Note: If you find that you believe in something strongly and have a story to tell around that belief, I highly recommend you submit your own essay to NPR This I Believe.

This I Believe: Hope in the Black Void of the Unknowable

As a scientist studying the development of the brain and as a student of all scientific knowledge, I find it highly probable that all life and human experience is devoid of inherent meaning or purpose. The Universe seems nothing more than an enormous cosmic accident – an accident that will be corrected in due course as the Universe and its inhabitants are eventually destroyed in an equally pointless cataclysm. At least this is the view of my Universe as seen through the eyes of empiricism, the only eyes through which I know how to look. My morals, my accomplishments, my feelings and thoughts, and my connections to others and to the world in which I live are apparently no more than blips of energy in an inconsequential cosmic blink. However, underlying all of my knowledge and all of science I hold one major faith, one prime assumption. This is the assumption that my senses and experiences are relating real information about reality. That I am not merely in “The Matrix.” There is simply no philosophical workaround to this argument – it is impossible for me to absolutely know anything.

Thus, I cannot conclude anything definitively about my ultimate creator. I cannot absolutely believe in anything. I can only think from within the pragmatic view of science – that my senses work and my experiences along with the collected experiences of my brethren explain my reality better than any other means of purported knowledge. I can only decide to educate my future children about where we as a species come from, though I cannot guess where we may be going. I must make them understand that our science, our knowledge, is the closest thing to an explanation of our Universe we will likely ever have. However, just as importantly, I must admit where this knowledge can never reach, and allow that place to be inhabited with hope – a hope that maybe, just maybe, in that dark void of unknowability lies a meaning to my existence, a meaning I can never know or comprehend.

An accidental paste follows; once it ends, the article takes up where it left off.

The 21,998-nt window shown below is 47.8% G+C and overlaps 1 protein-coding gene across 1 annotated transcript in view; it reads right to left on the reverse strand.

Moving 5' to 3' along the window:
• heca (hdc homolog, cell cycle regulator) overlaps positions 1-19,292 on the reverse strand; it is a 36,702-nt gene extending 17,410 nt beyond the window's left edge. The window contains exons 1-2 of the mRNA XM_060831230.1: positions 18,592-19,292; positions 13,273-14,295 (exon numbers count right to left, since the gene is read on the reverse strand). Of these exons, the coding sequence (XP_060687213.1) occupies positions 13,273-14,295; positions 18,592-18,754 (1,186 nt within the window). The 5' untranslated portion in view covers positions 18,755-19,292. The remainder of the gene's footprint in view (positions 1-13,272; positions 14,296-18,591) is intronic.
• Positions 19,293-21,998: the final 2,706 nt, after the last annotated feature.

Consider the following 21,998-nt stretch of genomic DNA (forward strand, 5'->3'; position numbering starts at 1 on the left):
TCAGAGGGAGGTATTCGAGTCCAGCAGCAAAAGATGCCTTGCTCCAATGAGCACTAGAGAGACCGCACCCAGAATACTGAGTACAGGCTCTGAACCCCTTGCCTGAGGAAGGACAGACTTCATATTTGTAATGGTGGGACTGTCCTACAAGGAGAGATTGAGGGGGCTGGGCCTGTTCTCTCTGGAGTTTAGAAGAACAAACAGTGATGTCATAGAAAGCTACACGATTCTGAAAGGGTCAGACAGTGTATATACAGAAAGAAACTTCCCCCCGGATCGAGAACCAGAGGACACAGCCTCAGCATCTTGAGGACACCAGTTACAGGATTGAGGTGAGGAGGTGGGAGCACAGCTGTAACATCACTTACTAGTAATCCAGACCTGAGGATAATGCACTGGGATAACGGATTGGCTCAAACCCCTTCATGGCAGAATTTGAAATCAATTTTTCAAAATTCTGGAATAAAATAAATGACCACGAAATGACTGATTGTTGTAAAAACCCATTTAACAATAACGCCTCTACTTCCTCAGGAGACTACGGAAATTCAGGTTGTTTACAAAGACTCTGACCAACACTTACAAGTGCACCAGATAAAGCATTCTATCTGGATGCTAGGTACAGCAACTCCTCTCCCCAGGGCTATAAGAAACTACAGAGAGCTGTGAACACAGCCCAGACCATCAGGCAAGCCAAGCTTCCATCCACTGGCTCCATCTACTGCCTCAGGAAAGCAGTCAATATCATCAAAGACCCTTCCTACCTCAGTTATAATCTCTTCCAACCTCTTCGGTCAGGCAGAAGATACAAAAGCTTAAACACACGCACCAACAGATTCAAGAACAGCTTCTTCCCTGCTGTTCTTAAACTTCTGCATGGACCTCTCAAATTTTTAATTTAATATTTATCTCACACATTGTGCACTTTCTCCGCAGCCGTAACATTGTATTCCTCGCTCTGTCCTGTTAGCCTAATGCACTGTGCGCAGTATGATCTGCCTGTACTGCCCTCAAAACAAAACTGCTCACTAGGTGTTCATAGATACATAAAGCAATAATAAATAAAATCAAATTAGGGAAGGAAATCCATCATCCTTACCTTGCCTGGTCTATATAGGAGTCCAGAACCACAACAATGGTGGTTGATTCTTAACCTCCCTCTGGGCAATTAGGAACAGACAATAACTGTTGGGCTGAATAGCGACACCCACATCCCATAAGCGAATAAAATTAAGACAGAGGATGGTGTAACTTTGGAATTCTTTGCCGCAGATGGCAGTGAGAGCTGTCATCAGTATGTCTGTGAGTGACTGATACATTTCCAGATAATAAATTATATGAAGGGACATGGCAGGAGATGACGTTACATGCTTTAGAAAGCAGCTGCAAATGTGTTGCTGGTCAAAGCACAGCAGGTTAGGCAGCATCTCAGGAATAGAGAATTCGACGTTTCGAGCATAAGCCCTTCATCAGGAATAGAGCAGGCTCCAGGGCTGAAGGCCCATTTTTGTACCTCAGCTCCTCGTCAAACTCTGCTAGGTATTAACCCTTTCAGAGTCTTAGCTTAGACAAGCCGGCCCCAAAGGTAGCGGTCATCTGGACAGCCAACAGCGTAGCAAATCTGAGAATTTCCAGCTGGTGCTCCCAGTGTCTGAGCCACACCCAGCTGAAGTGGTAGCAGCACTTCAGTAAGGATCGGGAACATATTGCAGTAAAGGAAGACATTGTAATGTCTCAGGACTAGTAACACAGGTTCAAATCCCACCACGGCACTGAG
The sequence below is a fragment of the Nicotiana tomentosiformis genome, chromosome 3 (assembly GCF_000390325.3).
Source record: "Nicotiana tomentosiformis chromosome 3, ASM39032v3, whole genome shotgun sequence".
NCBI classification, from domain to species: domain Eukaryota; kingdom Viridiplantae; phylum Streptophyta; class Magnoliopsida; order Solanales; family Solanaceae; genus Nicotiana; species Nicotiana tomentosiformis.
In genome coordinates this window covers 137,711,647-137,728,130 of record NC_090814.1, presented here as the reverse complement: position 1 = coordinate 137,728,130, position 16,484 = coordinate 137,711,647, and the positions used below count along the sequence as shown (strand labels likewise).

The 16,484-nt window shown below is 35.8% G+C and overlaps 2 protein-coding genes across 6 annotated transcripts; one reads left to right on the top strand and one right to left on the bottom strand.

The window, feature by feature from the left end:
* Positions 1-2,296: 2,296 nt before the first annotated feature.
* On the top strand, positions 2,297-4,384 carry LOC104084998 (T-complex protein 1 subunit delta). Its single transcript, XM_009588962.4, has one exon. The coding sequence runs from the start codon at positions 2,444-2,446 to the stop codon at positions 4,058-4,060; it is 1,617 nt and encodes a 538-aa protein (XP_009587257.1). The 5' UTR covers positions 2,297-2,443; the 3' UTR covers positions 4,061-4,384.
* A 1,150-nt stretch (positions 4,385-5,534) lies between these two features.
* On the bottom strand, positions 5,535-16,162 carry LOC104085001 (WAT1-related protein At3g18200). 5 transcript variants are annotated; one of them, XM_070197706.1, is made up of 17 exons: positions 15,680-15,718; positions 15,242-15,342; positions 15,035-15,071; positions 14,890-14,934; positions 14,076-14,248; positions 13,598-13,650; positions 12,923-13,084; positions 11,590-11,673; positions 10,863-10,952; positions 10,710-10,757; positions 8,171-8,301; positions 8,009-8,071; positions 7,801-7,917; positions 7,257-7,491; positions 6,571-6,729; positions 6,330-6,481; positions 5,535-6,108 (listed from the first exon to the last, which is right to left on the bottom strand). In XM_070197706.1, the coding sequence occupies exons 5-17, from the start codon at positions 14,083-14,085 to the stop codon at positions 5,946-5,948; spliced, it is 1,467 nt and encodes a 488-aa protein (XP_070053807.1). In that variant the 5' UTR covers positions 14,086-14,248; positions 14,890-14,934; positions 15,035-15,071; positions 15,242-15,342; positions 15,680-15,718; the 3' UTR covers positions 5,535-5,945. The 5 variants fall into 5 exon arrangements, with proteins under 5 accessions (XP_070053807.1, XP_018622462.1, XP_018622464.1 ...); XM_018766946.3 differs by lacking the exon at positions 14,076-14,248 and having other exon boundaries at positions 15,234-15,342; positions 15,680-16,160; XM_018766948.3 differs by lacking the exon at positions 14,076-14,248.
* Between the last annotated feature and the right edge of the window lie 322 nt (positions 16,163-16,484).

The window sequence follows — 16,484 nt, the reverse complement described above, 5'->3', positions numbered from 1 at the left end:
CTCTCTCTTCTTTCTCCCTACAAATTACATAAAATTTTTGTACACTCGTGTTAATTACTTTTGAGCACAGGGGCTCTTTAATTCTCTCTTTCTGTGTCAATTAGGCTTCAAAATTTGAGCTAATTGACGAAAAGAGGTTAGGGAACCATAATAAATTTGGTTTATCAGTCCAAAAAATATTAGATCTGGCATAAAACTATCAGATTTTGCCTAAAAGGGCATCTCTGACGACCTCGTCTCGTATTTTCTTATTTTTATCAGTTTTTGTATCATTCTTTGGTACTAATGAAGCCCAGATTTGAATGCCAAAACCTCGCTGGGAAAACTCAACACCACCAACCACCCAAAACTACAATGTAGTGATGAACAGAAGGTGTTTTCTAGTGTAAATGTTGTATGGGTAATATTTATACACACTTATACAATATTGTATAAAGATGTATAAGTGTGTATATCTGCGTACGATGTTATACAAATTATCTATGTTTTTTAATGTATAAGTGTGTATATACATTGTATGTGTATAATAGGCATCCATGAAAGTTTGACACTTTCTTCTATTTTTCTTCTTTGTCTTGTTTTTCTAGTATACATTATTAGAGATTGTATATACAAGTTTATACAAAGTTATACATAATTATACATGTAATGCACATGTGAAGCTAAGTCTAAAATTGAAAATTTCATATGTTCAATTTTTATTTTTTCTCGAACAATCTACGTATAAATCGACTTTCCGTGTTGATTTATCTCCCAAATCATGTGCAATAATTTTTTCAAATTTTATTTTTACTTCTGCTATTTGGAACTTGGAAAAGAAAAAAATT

I must make them understand that although the fables passed down from our ancestors are no longer useful as a defining belief, the true possibilities of our meaning and our worth may be infinitely larger than I ever imagined. I believe that if we take into consideration the grandness of nature, the mind-boggling array of galaxies in our Universe, and the insanely complex biology and chemistry within ourselves, the unknowable creation of our Universe will seem only that much bigger and infinitely more awe-inspiring. I have seen but a glimpse of this awe in the intricate networks of neurons speaking to each other in unintelligible chemical languages, and I can almost fathom an entity setting it all in motion with a mere equation.

Almost.

As the philosopher Karl Popper once said, “Our knowledge can only be finite, while our ignorance must necessarily be infinite.” I believe that it is in this infinite ignorance where my only hope for greater cosmic meaning may lie.

The Best "This I Believe" Essay Ever:
NPR This I Believe: I Am Evolution

by Holly Dunsworth, a physical anthropologist at Penn State.

I believe evolution. It's easy. It's my life. I'm a paleoanthropologist. I study fossils of humans, apes and monkeys, and I teach college students about their place in nature.

Of course I believe evolution.

But that is different from believing in evolution.